From my understanding of the wiki, noexit=yes nodes should be located at the end of a road segment, hence should not be interconnected with other road segments. The gap visualization is useful for renderers and allows more details to be added at a later stage (like a wall).
Surprisingly, no JOSM validations errors are thrown. Is this combined noexit=yes interconnecting multiple road segments valid for routing purposes?
I would put a noexit at both ends if there is no visible barrier in between but only a piece of meadow or similar. Since the road is connected here (without the barrier), I would also connect the road and only a single node on the barrier.
From the aerial view alone, it’s anyone’s guess, but I’d lean toward a jersey barrier with material=concrete. (And no noexit=yes at all.)
A router should be able to interpret the barrier correctly and consider it for routing.
If a pedestrian can pass sideways here, (which looks like north of the barrier) I would set a foot=yes. (And then a noexit=yes would indeed be wrong).
To me, this would indeed be a misuse of noexit, but I still think that the roads should be merged.
I agree with how the wiki presents noexit=yes: as a supplementary tag that removes ambiguity from valid drawing. In other words, the data is still correct if you ignore the tag. Merging the node also seems incorrect for other reasons, e.g. mapping a wall between the two roads as you mentioned.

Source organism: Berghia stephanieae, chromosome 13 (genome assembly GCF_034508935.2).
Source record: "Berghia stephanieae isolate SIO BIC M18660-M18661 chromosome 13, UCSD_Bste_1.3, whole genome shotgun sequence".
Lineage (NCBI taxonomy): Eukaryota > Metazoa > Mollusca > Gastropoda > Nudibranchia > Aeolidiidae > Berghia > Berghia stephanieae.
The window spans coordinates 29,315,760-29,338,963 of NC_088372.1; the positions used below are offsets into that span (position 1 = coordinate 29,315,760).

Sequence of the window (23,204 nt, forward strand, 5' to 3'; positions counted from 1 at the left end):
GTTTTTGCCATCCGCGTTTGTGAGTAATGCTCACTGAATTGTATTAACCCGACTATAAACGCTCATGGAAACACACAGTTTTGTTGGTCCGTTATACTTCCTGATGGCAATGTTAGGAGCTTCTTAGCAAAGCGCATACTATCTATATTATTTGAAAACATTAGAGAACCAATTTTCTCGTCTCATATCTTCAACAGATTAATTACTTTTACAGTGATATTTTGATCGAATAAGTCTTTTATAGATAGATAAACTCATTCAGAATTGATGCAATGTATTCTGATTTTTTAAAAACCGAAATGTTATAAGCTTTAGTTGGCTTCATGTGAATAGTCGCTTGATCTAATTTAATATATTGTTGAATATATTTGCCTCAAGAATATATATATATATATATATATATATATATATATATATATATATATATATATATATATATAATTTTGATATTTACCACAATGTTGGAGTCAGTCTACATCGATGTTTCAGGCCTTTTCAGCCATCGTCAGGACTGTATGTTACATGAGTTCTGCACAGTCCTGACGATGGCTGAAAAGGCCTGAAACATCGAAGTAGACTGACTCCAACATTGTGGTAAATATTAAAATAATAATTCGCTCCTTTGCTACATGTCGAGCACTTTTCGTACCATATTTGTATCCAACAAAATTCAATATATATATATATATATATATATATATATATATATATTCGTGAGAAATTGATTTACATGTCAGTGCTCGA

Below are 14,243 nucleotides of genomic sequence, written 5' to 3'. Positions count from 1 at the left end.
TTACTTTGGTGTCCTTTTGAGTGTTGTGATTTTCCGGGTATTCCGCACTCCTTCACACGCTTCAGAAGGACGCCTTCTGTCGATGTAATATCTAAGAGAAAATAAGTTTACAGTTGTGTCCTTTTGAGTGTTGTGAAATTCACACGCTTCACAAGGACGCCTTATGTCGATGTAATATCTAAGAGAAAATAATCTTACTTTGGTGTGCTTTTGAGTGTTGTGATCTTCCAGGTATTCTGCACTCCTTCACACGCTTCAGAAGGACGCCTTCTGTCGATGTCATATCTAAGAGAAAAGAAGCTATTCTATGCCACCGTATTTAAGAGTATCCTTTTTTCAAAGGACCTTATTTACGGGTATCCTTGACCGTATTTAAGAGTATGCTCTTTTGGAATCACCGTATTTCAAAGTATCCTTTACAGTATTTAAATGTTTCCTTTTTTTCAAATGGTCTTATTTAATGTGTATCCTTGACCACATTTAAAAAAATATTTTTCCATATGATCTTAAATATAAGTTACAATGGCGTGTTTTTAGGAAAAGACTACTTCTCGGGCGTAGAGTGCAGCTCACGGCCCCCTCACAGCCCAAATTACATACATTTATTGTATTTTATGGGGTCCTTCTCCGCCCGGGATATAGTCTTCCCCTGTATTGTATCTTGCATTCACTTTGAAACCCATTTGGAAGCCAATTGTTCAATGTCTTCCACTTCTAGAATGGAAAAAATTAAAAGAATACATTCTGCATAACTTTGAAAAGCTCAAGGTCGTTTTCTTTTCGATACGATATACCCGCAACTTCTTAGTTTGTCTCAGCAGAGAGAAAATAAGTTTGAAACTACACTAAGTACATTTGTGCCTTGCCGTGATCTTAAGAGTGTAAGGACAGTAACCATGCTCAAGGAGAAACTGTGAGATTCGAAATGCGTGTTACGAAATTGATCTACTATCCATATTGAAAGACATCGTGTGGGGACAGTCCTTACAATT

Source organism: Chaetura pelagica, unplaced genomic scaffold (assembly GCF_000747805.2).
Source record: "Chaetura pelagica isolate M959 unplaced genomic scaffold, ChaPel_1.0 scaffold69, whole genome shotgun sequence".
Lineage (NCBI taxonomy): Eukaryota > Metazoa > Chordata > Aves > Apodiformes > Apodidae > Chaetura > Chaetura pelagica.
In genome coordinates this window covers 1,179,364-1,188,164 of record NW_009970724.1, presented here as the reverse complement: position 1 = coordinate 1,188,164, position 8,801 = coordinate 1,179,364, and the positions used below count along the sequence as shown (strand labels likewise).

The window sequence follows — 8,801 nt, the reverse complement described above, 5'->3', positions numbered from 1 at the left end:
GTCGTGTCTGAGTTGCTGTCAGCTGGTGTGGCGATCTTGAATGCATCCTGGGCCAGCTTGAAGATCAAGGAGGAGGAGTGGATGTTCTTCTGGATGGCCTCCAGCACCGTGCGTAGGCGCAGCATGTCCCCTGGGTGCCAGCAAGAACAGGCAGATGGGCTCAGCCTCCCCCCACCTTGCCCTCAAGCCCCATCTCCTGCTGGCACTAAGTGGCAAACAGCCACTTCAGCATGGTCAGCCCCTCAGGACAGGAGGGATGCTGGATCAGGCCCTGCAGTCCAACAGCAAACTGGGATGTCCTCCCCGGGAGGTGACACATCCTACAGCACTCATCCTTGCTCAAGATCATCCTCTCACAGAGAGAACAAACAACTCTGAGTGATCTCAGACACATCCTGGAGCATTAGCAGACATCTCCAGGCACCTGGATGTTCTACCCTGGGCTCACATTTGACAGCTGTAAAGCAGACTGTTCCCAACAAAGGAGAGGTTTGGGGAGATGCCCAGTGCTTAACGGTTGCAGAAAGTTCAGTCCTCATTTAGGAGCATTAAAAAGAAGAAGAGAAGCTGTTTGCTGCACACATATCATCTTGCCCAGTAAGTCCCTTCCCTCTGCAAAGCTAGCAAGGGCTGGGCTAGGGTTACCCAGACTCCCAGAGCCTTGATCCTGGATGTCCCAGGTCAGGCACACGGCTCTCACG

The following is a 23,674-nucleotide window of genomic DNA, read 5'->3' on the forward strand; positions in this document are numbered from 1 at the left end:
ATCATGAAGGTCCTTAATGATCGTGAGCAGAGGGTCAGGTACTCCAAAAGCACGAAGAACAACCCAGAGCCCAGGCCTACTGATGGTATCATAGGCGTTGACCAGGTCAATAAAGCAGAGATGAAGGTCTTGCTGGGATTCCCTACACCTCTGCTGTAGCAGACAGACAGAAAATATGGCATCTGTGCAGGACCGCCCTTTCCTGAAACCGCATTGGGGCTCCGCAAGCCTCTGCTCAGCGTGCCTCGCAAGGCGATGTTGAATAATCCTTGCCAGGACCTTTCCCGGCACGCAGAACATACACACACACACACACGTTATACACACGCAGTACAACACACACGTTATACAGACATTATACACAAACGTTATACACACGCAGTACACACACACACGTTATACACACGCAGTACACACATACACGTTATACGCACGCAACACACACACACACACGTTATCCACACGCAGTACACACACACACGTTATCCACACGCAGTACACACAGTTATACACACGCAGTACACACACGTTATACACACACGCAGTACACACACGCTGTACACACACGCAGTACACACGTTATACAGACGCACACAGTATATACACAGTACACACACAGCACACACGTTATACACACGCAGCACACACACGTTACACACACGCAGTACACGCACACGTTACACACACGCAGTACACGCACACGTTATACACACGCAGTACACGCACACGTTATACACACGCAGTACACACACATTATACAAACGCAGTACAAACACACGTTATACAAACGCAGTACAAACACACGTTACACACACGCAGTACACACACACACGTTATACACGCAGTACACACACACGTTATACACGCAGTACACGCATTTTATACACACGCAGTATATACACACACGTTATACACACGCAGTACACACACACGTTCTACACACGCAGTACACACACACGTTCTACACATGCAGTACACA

However, following mcliquid’s thoughtful suggestion that this might not be a noexit after all, I believe that the addition of noexit=yes in 2021 was incorrect, and there should actually be a single way with a barrier node.
@SupanchatMetta perhaps you didn’t notice (or didn’t understand) the noexit=yes tag when you connected the two roads?
If the wall only spans within the width of the road, then it makes sense to map it as a barrier= on the road. However, if the fence is wider than the road, it seems more logical to have two separate roads split by the wall. It looks like the former case applies here, but maybe not - I haven’t visited the site to know for sure.
If the gap between the roads is passable on foot, noexit=yes won’t work, but there’s also nothing preventing the road from being split without noexit=yes on each end (and even adding a highway=path to represent the pedestrian path between the roads).
Yes, if there is outright wall splitting roads then road line should end (with optional noexit=yes), separate barrier=wall line drawn and the same on the other side. The same for other barriers or blockers, with appropriate tagging for the barrier.
Continued line or two road lines joining with barrier would look like incomplete gate tagging:
If there is a gate then road should intersect wall with barrier=gate on a shared node (which ideally would have also access tags).
If there is path/cycleway between roads allowing limited passage: then such connector should be mapped.
I don’t agree. From the imagery it’s not clear if it’s a road with a wall built upon it, or if it’s a wall and there are two separate roads built untill the wall ends them.
Both can be true and in the first case I would map a road with a node in the middle. I would tag the node with
access=no (depending on if or not anything can pass)
As a matter of fact the imagery indicates there is no wall, because there is no visible shadow. Compare with the shadow of the house.